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Home:  >Browse Listings   >Authors   >Young, Stark

Stark Young

Editor’s note: This article originally appeared in the book Lives of Mississippi Writers, 1817-1967, edited by James B. Lloyd (Jackson: UP of Mississippi, 1980). It is reprinted here by permission.

Stark Young, born in Como, Mississippi, 11 October 1881, is the most cosmopolitan and multi-talented of the state’s major literary figures. Widely traveled—especially in Italy, England, and France—thoroughly familiar with Greek, Latin, and English literature, a poet, novelist, essayist, dramatist, translator, painter, professor, letterwriter and brilliant conversationalist, Young achieved distinction in a number of artistic fields; but he is perhaps best remembered for his weekly essays on the drama which appeared in the New Republic for more than twenty years and for his best-selling novel of Mississippi during the Confederacy, So Red the Rose. Throughout his long career, Young retained the characteristically Southern attitudes which he acquired during his youth in Mississippi.

The origins of Stark Young’s art lie deeply rooted in the family traditions of his parents. His mother, Marv Clark Starks (1858-1890), was the daughter of Caroline Charlotte McGehee (1821-1861) and Stephen Gilbert Starks ( 1816-1859), a Methodist preacher. The McGehees had originally emigrated from Scotland to Virginia in the seventeenth century, pushed south to Georgia, and then moved westward first to Alabama, then Mississippi, and. eventually, even to Texas. The influence of this enormous, sprawling family upon Young cannot be overstated. From them he received a lasting admiration for family life, a

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sense of belonging, an awareness of his own identity, and a commitment to high personal standards of honor and integrity. Much of Young’s Southerness and his agrarian humanism derives from the McGehees to whom he always referred as “my people.”

In December, 1880, Mary Clark Starks married Alfred Alexander Young (1847-1925), a doctor then practicing in Como. Like the McGehees, the Youngs originated in England, emigrated to Virginia, moved south and then westward into Tennessee and Mississippi. At the age of sixteen, Stark Young’s father enlisted in the Confederate army. He fought in skirmishes near Memphis and Holly Springs and later in battles at Vicksburg, Jackson, and Atlanta. After the war, he studied for a year at the University of Mississippi and latter received a degree in medicine from the University of Pennsylvania Medical School. Stark Young was proud of his father’s understanding of humanity, his compassion for the sick and the poor, and the Southern principles which he instilled into Stark and his younger sister Julia.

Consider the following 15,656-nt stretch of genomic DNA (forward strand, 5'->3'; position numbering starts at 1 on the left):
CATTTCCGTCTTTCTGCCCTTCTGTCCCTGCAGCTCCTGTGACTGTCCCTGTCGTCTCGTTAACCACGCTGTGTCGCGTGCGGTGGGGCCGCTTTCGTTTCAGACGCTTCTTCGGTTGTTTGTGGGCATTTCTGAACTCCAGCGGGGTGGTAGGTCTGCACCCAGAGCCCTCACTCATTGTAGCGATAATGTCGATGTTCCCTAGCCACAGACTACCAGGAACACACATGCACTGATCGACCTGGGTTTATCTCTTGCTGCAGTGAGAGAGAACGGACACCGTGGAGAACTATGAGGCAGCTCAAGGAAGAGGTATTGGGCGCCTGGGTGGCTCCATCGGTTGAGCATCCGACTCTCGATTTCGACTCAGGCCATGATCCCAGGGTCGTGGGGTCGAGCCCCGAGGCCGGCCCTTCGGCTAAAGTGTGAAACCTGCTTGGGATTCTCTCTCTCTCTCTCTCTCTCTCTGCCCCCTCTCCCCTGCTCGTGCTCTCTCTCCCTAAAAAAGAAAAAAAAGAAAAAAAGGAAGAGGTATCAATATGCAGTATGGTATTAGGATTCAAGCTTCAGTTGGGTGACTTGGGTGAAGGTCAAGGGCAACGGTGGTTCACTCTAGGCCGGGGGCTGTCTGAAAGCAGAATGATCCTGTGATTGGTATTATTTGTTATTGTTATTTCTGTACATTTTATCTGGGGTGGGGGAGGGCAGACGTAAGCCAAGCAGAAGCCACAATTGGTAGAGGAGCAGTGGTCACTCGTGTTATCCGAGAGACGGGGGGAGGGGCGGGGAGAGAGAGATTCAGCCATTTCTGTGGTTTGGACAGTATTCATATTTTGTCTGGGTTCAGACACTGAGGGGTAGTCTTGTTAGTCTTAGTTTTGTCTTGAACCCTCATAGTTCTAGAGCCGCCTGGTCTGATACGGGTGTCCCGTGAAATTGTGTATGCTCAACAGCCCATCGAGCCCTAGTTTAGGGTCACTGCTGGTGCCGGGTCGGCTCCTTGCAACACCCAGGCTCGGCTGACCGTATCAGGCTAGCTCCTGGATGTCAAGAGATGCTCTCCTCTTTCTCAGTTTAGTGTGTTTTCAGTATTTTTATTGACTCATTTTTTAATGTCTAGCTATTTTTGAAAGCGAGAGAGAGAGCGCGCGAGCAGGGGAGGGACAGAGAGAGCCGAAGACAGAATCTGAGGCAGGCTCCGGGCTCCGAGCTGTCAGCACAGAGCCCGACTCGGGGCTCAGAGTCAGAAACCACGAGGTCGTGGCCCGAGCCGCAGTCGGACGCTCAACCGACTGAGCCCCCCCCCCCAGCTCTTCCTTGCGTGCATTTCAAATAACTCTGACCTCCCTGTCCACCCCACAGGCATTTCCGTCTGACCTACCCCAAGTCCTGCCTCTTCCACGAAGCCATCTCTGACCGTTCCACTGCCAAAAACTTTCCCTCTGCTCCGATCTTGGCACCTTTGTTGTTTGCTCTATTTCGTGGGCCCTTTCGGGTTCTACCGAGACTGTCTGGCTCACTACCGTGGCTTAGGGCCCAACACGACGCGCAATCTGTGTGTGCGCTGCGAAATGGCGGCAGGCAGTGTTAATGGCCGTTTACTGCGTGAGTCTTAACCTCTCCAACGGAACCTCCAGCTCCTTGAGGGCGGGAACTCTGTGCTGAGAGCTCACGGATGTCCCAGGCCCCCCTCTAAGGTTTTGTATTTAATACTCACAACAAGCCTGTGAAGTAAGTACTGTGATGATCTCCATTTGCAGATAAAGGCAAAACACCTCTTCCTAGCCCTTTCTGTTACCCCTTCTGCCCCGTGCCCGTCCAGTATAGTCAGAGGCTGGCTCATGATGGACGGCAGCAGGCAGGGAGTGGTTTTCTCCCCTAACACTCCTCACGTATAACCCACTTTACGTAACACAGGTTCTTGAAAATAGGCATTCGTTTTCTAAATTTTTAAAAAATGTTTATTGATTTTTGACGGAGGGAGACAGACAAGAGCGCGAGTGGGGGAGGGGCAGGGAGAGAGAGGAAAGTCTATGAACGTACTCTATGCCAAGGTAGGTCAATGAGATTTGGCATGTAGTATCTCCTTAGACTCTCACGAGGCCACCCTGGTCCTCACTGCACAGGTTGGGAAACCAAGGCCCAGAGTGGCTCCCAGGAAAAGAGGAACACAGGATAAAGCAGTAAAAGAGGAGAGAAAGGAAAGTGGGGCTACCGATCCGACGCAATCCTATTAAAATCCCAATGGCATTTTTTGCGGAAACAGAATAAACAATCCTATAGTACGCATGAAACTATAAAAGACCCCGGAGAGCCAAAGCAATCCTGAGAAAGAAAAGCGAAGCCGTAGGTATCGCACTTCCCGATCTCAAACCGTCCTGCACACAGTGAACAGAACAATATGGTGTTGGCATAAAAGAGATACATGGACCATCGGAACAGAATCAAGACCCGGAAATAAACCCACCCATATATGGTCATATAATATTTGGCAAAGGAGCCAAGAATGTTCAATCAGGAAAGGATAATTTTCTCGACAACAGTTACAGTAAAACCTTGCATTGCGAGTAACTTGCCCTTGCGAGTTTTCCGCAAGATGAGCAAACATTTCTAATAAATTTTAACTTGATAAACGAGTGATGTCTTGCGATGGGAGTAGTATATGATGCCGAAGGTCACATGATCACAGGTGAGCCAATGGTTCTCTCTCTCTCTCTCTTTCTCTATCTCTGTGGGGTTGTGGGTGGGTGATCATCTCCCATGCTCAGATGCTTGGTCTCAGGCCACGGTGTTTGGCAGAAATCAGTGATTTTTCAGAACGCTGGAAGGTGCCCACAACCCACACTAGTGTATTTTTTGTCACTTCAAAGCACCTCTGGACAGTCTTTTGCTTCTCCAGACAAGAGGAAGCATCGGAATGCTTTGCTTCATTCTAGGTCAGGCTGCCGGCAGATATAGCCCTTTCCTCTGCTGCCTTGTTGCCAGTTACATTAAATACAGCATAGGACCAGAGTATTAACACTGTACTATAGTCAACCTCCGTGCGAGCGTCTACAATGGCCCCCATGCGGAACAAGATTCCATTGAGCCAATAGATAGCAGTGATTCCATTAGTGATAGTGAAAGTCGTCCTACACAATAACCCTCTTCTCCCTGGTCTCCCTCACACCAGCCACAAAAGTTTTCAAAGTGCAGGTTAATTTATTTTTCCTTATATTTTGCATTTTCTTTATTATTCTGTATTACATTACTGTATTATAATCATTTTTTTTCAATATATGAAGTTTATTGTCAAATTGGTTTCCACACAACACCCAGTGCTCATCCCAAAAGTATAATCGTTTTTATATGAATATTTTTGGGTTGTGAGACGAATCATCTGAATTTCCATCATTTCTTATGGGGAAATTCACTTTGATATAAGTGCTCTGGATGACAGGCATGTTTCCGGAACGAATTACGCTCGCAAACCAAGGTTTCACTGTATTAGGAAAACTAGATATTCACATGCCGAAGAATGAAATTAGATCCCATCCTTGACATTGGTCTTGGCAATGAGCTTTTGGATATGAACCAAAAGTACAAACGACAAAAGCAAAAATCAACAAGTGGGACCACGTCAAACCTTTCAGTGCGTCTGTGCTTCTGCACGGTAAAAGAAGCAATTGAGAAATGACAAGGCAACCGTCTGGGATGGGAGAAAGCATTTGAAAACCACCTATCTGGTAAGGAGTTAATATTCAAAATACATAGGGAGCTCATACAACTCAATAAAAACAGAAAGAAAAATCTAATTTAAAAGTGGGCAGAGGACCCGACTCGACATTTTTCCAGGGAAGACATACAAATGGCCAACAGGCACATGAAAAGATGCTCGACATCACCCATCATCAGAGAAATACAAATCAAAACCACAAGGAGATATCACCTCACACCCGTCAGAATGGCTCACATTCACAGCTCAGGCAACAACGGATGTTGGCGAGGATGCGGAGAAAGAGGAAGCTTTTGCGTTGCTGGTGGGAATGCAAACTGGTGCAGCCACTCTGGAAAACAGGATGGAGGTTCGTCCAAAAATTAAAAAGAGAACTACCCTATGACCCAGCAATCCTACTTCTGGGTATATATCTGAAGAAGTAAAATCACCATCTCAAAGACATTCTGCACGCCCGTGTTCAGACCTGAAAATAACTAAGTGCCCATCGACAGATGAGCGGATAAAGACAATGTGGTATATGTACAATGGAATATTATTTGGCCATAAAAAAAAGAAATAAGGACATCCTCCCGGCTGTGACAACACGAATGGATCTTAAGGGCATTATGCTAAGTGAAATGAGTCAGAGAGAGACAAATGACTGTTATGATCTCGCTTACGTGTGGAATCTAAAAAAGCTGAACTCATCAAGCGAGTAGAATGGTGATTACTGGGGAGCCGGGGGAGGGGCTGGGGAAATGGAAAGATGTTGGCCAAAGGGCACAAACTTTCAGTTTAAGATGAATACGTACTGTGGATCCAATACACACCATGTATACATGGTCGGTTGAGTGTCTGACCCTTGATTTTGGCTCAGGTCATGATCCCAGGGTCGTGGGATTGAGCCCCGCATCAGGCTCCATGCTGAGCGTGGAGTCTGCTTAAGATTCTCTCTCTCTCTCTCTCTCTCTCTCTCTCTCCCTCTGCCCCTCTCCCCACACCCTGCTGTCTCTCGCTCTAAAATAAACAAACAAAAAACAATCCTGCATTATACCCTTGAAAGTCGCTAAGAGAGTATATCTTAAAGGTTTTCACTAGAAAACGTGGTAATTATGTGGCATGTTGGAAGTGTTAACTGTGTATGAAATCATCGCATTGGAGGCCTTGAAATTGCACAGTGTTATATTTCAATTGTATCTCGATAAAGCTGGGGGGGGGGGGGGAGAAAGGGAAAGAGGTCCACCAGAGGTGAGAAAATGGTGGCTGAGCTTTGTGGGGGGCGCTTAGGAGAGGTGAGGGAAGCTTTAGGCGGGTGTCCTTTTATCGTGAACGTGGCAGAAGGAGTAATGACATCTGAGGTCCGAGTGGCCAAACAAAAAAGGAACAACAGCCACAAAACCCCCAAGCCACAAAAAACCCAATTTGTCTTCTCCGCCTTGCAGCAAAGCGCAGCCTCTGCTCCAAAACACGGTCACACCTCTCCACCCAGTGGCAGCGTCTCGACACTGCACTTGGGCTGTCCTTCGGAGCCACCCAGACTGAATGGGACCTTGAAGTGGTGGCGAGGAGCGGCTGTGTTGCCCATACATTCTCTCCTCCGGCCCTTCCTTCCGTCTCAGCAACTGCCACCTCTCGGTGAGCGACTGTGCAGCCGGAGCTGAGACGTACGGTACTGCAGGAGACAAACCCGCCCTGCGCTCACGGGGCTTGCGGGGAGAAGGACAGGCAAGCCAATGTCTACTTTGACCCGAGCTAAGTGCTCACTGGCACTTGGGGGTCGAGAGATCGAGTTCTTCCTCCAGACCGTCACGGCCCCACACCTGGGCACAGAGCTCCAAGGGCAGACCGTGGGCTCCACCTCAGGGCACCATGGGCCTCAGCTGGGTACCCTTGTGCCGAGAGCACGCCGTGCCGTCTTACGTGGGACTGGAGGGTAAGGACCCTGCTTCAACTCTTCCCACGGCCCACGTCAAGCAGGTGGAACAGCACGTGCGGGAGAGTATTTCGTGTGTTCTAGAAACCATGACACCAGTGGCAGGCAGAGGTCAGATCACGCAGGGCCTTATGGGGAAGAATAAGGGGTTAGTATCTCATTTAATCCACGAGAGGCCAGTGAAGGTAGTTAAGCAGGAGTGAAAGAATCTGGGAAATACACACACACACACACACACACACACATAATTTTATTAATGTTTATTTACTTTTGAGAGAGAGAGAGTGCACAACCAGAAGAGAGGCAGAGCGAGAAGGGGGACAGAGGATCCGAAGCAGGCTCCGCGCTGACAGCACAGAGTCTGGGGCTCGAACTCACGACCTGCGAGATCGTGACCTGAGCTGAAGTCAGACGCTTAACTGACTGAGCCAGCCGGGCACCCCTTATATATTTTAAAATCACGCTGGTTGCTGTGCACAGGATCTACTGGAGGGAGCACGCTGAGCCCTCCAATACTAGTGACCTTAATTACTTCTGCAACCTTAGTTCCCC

In 1880, when Stark was approaching nine, his mother died. Unquestionably, her death was one of the most significant events in his life. Writing as an old man in The Pavilion, Young could still remember her face and the day of her death and funeral. His life and that of his sister Julia were permanently changed from that moment. They went to live with their uncle Hugh McGehee, although later Julia, and at times Stark, would live with their two aunts, who taught in a number of female seminaries in Tennessee, Mississippi, and Arkansas. Most of Young’s childhood was spent in Como. In 1895, however, Doctor Young remarried and moved to Oxford.

Stark Young finished his preparatory schooling in Oxford and entered the University of Mississippi. A strong student, he took courses in English literature, Latin, and history, along with the required work in science and mathematics. He joined a fraternity, wrote poetry, and edited the college annual. Young had no interest in athletics; and despite references in his poetry to romantic scenes with girls, he had few dates. His homosexual tendencies may have begun to trouble him during this period. In June 1901, at the age of nineteen, he was graduated.

In the fall of 1901, Young entered the graduate school of Columbia University as a student in English. At that time the Columbia English department was probably the finest in the country. Brander Matthews, under whom Young took considerable work, was widely held to be America’s leading theatre critic. He encouraged his students to attend Broadway plays which he used as practical examples for his drama criticism and literary theories. Young saw the leading actors and actresses of the period, including Elenora Duse, Maude Adams, Mrs. Patrick Campbell, Julia Marlowe, Mrs. Minnie Madern Fiske, Otis Skinner, E. H. Sothern, John Drew, and Lionel Barrymore. In June 1902, he was awarded the master of arts degree. Already he possessed much of the blend of scholarship and personal charm that later made him a popular teacher and a successful critic.